2nd generation racemic mixture antihistamines certirizine, levocertirizine
2nd generation metabolite of terfenandine, no indication of torsade de pointes fexofenadine
2nd generation antihistamine that I take loratadine
2nd generation antihistamine that is longer acting metabolite of loratadine desloratadine
2nd generation antihistamines (2) nasal sprays azelastine, olopatadine
side effect of calcium, Vit D products constipation
What class of drugs cause decreased absorption of Vit D and calcium products corticosteroids
Oral forms of calcium calcium salts, usually calcium carbonate, which has highest percent calcium, cheapest
other forms of calcium salts calcium -- chloride, gluconate, glucepate, acetate, lactate, citrate
what is the oral form of calcium calcium glubionate
what is the inactive form of vitamin D cholecalciferol
Which activated form of Vitamin D is given either po or injection calcitriol
what form of activated vitamin D is given ONLY po and is synthetic doxercalciferol
what form of activated Vitamin D is given ONLY INJECTION and is synthetic paricalcitol
What is the MOA of bisphosphonates poorest bioavailability absorbs into bone to inhibit osteoclasts
What are bisphosphonates used for prevention and treatment of osteoporosis in periomenopausal, osteoporosis in males, anyone with corticosteroid induced osteoporosis
what is a dangerous ADR with bisphosphonates esophagitis
special admin instructions for bisphosphonates first thing in AM before food, with full glass of water, stay upright with no food for at least 30 minutes
name 3 bisphosphonates alendronate, risedronate, ibandronate
Which bisphosphonates are given daily or weekly alendronate, risedronate
Which bisphosphonate is given daily or monthly ibandronate
What SERM is commonly used for osteoporosis and may also protect against estrogen-receptor-positive breat cancer raloxifine
what is the MOA of calcitonin major role to inhibit osteoclasts --> decreased bone resorption
what is the minor role of calcitonin inhibits renal reabsorption of calcium --> decreased serum calcium levels
what is an unusual ADR for some calcitonin long-term patients they can develop antibodies to this product
What is the only drug to increase bone formation teriparatide
how does teriparatide increase bone formation it is a recombinant form of PTH that increases osteoblast activity > it increases osteoclast activity. Net effect is more bone formation than reabsorption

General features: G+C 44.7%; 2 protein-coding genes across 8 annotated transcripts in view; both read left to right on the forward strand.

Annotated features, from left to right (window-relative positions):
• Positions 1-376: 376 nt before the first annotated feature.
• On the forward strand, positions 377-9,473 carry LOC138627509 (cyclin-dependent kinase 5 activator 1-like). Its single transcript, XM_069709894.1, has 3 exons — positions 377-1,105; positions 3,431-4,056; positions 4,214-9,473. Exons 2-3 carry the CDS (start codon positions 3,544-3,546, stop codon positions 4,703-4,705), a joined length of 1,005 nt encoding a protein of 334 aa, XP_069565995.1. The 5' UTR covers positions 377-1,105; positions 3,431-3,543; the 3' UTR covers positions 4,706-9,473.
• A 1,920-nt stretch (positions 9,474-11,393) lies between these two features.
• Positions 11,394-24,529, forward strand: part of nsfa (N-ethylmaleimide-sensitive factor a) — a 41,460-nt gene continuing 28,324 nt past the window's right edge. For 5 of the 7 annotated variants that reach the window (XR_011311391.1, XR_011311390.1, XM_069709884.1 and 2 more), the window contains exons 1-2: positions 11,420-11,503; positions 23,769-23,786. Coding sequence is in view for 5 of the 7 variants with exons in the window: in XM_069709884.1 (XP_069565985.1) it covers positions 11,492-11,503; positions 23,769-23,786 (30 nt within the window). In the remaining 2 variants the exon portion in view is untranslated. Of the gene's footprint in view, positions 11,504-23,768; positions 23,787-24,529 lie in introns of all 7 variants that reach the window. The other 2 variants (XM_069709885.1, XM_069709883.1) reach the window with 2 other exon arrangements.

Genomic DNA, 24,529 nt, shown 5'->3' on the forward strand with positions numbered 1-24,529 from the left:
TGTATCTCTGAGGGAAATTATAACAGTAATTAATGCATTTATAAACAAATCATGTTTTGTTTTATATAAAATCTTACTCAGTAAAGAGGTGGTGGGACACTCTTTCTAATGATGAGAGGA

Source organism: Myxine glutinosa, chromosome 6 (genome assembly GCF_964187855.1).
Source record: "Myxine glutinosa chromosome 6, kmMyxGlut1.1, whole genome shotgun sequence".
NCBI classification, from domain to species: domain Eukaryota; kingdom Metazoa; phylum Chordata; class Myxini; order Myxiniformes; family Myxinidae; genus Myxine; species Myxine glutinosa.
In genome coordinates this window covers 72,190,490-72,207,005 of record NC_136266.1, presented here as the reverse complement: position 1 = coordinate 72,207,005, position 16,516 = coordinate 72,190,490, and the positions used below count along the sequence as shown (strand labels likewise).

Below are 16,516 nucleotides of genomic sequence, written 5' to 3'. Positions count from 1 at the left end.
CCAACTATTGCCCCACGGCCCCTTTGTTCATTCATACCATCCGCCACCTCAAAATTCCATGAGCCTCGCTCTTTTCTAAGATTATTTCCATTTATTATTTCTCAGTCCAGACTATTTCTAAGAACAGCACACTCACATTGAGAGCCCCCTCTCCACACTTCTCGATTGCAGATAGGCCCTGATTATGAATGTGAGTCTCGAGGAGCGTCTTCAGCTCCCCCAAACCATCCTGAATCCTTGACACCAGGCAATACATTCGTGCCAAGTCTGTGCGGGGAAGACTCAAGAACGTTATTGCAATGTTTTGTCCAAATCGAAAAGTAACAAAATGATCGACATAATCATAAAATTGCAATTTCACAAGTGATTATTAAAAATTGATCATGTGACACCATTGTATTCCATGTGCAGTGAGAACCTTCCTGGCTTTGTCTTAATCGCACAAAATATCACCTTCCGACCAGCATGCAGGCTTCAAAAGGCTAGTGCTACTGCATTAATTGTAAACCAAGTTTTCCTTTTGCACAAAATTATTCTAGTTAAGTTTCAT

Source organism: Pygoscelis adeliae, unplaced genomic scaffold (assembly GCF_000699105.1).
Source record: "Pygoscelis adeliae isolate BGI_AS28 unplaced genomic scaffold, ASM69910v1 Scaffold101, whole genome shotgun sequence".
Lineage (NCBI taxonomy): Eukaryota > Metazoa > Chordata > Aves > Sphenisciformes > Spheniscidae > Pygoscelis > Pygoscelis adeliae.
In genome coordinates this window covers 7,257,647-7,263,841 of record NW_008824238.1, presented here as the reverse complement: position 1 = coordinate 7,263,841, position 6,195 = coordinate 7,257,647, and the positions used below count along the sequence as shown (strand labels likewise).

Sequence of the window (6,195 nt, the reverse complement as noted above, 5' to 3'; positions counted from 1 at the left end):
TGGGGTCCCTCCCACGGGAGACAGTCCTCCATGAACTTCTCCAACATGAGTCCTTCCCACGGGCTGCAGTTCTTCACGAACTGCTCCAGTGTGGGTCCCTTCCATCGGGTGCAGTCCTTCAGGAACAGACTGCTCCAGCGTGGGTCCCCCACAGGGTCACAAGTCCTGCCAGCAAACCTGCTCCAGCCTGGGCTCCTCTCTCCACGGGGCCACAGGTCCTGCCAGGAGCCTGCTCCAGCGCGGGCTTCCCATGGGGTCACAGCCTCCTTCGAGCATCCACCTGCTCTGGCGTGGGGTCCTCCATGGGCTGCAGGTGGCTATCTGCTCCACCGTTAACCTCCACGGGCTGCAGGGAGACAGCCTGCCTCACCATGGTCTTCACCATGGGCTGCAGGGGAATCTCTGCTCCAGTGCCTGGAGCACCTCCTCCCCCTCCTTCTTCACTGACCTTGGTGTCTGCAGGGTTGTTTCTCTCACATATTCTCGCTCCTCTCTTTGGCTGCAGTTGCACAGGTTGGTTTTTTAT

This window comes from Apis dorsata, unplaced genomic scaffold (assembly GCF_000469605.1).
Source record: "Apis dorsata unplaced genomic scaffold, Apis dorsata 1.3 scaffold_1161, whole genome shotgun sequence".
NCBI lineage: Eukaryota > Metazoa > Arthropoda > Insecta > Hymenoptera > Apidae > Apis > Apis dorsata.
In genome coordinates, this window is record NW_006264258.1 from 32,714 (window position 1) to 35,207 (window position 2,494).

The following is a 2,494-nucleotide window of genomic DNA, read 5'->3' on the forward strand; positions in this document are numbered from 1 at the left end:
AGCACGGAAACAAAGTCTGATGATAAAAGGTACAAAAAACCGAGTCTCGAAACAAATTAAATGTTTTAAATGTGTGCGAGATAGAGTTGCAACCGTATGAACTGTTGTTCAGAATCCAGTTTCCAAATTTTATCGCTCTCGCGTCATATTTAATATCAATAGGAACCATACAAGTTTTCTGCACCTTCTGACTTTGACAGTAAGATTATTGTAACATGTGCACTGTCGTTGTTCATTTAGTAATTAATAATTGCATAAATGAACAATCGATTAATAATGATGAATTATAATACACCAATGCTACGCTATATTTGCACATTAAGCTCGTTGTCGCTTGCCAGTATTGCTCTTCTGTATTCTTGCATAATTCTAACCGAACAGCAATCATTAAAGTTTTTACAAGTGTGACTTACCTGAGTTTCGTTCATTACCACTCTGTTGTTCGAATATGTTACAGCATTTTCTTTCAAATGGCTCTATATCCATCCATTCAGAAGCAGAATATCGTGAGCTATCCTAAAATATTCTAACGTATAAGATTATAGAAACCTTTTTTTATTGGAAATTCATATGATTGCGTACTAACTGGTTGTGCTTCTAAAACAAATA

what drug is a calcimemetic cinacalcet
What is cinacalcet's MOA increases sensitivity of calcium sensing cells in parathyroid --> negative feedback to decrease PTH secretion at lower levels of calcium than usual
what is cinacalcet given for hypercalcemia - by keeping calcium on the bone by increasing PTH receptor sensitivity
most common type of glaucoma primary open angle glaucoma (POAG)
What are two mechanisms to treat glaucoma Decreased aqueous production (ABC) and Increased outflow (PP)
The classes of drugs that decrease aqueous humor production Alpha-2 agonists, Beta Blockers, Carbonic Anhydrase Inhibitors
Classes of drugs that increase aqueous outflow prostaglandins, parasympathomimetics
Drug in Alpha 2 agonist glaucoma brimonidine
Which Beta blocker drugs are more effective in treating glaucoma non-selective B1B2 are more effective, thought to be Beta-2 receptor that mediates aqueous production
What are the non-selective beta blockers for glaucoma timolol, carteolol, levobunolol, metipranolol
What is the selective Beta-1 blocker for glaucoms betaxolol
What class is the first line agents in glaucoma treatment Beta Blockers used first
What are general side effects for ABC drugs Occular: burn, sting, hyperemia Systemic: HA, fatigue, xerostomia, cross BBB
What are general ADRs for CAIs occular: burt, sting, allergy, dry Systemic: metallic taste, asthenia, paresthesias
CAIs - topical admin dorzolamide, brinzolamide
CAIs - systemic admin acetazolamide, methazolamide, dichlorphenamide